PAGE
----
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E. Lund

Sun Shipyard Guards Shoot Seven Negro Workers

(June 1943)

From Labor Action, Vol. 7 No. 26, 28 June 1943, p. 2.
Transcribed & marked up by Einde O’Callaghan for the Encyclopaedia of Trotskyism On-Line (ETOL).

PHILADELPHIA – Seven workers were shot, one of them critically, when company guards fired into a crowd at the yards of the Sun Shipbuilding & Drydock Corp. last Wednesday. The outbreak was the result of a policy of brutality and intimidation used by the management in its fight against the CIO drive to organize the yards.

Although none of the wounded, all Negroes employed in the Jim Crow No. 4 Yard, were CIO members, the “treat ’em rough” attitude of the guards has been applied toward all employees. Among the wounded was even a prominent company union man and stooge for the management.

The guards, also all Negroes, are paid by the company but function as members of the Coast Guard. The latter held them under military arrest, pending an investigation. In an effort to protect them against the vengeance of the men, the Coast Guard has refused to make public the identity of the guards involved.

The story of how the shooting started follows two versions; one, that of the company and the Coast Guard, the other that of the union, Local 2 of the Shipbuilders, CIO.

The union story, authenticated by numerous workers who were eye witnesses, says that it started in the company cafeteria during lunch hour. A warning whistle blows at 12:25 and the men are supposed to be back on the job at 12:30. Several workers who were finishing their meal as the warning whistle blew were approached by several guards with a demand that they “get back on the job.” One of the workers replied that he was still on his own time and would finish eating. The guard proceeded to take his number, which is the usual procedure when reporting a worker for violating a rule.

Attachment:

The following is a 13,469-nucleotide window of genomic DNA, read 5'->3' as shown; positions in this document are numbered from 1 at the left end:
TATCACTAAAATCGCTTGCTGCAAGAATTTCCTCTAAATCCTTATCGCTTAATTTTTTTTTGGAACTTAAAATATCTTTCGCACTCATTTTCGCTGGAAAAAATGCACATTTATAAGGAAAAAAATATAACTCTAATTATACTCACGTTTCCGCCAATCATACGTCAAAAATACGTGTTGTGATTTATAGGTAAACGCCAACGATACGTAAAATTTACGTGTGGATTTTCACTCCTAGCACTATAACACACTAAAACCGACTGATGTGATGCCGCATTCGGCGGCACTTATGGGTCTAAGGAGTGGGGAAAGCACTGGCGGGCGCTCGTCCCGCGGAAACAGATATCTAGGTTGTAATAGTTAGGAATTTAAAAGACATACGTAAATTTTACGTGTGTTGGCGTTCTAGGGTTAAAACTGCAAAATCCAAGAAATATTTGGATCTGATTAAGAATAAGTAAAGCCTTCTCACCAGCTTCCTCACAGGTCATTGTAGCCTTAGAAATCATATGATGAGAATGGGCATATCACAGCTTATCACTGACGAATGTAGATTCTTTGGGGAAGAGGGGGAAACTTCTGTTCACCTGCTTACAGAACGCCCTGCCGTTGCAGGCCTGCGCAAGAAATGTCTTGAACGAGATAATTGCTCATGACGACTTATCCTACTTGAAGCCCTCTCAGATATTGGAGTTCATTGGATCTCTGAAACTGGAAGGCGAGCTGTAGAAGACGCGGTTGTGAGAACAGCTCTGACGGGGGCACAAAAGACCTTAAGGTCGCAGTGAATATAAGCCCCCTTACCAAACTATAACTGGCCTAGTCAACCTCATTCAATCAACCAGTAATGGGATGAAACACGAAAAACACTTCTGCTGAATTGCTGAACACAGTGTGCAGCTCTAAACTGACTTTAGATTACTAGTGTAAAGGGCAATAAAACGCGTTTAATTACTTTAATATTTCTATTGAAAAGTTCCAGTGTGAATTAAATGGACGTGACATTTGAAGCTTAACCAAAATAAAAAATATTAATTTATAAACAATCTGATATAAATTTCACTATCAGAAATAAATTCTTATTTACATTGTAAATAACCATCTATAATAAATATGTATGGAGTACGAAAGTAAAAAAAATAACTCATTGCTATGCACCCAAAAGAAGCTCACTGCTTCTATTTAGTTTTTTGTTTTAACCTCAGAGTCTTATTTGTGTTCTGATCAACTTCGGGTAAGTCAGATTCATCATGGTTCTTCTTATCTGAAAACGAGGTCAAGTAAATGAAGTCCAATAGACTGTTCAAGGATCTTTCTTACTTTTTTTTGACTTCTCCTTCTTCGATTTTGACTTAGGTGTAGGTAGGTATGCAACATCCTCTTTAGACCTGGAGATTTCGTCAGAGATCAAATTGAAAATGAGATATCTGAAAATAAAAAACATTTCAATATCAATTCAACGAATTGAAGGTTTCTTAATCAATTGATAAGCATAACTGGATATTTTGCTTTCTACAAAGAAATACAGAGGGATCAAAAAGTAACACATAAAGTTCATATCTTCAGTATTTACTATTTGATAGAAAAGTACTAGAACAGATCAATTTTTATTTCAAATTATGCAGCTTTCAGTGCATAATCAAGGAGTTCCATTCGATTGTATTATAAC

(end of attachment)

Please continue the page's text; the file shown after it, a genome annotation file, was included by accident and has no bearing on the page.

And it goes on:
The worker followed the guard and asked what he was being reported for. At this moment the captain of the guards pushed his way through the small group that had gathered during the argument and punched the worker. Soon a general scuffle ensued, during which someone threw a half-brick and struck a guard. The guards immediately pulled their automatic pistols and the crowd scattered. However, the guards opened fire and felled a number of persons.

Five workers were taken to the hospital and two were treated at the company dispensary for minor flesh wounds. Almost all of the wounds were in the back or the back of the legs, indicating they were running from the guards when shot.

Following the shooting the workers lined up against the fence and refused to work. Edward Abrams, popular CIO organizer in No. 4 Yard, attempted to speak to the men but was arrested and held in $3,000 bail on a charge of inciting to riot!

Though the men were persuaded to go back to the job, virtually no work was done for the rest of the shift.

The version of the stories given by the company and the Coast Guard say nothing about the cafeteria incident and claim it started when a guard challenged a worker who worked without an identification badge. None of the workers present can even guess how this story ever got started. It is pointed out that no one can get by the guards at the gates without a badge. Even should this have happened in the morning rush, it is impossible to believe that he could have worked all morning without being challenged by his leader, his foreman, or by one of the guards on the hourly visits to check all badges.

The intensive activity of the: CIO is continuing to enroll more and more members as the date of the NLRB election, June 30, rolls near. Union spokesmen feel that the brutality shown by the company guards in the shooting will help open the eyes of many Negro employees who have been taken in by the company union line that John Pew, the company president, Republican boss, and die-hard enemy of unionism, is really interested in the welfare and future of the race.

Negroes are more and more coming to understand that Pew really loves them as long as they are satisfied to keep their mouths shut and let Pew judge when they should have a raise or a promotion and, above all, join his company union.

But Negroes who stand up like men, think their own thoughts and speak them out, which means joining the CIO, are manhandled, laid off, fired, and generally pushed around by Pew management and guards.

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